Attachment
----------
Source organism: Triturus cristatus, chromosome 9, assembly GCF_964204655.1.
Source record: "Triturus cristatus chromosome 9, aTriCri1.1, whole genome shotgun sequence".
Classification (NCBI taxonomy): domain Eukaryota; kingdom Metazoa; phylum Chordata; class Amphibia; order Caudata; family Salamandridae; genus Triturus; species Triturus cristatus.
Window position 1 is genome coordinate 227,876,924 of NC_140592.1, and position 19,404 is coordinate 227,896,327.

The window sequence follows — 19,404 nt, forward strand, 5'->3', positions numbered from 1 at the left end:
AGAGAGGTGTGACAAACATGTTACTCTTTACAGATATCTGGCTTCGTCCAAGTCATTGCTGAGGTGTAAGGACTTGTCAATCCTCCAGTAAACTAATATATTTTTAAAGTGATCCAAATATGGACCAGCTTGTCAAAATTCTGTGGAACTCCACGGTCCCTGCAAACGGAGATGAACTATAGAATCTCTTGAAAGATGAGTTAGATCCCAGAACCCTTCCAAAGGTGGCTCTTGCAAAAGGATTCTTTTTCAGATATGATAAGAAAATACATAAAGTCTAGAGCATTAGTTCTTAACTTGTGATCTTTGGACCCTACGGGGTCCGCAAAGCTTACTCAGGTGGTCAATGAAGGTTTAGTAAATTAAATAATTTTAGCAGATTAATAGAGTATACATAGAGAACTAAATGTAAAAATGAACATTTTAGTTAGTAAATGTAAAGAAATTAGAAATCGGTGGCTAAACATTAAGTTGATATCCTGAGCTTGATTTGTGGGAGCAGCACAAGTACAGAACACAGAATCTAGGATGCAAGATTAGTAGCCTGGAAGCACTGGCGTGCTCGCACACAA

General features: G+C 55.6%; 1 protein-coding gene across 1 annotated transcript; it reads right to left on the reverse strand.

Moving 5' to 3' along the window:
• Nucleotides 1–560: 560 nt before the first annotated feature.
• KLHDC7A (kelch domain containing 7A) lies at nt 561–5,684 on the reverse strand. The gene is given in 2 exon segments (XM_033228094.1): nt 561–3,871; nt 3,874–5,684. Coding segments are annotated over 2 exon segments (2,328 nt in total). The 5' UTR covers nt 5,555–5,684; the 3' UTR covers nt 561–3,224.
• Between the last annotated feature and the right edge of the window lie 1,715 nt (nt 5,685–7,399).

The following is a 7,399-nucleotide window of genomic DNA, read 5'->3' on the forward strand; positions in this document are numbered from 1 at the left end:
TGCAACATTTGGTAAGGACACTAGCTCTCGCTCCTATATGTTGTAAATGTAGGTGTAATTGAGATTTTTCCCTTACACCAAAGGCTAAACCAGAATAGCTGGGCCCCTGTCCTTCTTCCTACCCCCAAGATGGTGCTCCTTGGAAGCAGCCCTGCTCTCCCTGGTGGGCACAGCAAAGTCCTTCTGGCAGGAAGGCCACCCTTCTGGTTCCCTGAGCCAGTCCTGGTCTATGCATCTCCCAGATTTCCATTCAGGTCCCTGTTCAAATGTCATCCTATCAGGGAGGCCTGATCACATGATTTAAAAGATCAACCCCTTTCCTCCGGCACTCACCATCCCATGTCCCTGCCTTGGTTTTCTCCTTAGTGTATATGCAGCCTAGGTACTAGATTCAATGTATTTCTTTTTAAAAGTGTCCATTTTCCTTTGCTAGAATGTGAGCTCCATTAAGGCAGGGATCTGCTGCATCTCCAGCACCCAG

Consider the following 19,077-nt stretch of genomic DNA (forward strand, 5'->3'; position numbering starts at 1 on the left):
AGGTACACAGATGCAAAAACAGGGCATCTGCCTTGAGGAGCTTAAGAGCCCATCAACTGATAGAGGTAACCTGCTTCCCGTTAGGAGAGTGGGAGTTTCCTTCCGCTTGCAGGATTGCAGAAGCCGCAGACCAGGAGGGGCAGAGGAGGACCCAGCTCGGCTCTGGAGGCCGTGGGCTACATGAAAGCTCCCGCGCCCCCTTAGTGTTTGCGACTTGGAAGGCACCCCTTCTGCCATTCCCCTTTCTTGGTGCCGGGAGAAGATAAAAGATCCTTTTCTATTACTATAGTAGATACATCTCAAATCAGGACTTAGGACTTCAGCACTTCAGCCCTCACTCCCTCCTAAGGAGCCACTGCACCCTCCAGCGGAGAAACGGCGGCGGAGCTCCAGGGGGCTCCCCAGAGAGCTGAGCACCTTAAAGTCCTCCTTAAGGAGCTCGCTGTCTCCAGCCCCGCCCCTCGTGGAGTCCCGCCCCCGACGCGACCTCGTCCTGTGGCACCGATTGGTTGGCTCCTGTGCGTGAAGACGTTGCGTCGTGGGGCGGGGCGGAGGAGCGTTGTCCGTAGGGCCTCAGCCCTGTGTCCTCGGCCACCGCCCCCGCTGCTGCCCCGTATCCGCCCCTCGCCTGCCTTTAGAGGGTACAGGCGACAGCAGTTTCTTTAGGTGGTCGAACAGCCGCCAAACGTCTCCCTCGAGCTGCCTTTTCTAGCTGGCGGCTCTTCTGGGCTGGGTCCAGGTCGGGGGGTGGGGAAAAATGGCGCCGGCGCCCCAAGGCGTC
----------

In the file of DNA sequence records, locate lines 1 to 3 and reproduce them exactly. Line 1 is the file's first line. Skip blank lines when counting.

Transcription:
Source organism: Triturus cristatus, chromosome 9, assembly GCF_964204655.1.
Source record: "Triturus cristatus chromosome 9, aTriCri1.1, whole genome shotgun sequence".
Classification (NCBI taxonomy): domain Eukaryota; kingdom Metazoa; phylum Chordata; class Amphibia; order Caudata; family Salamandridae; genus Triturus; species Triturus cristatus.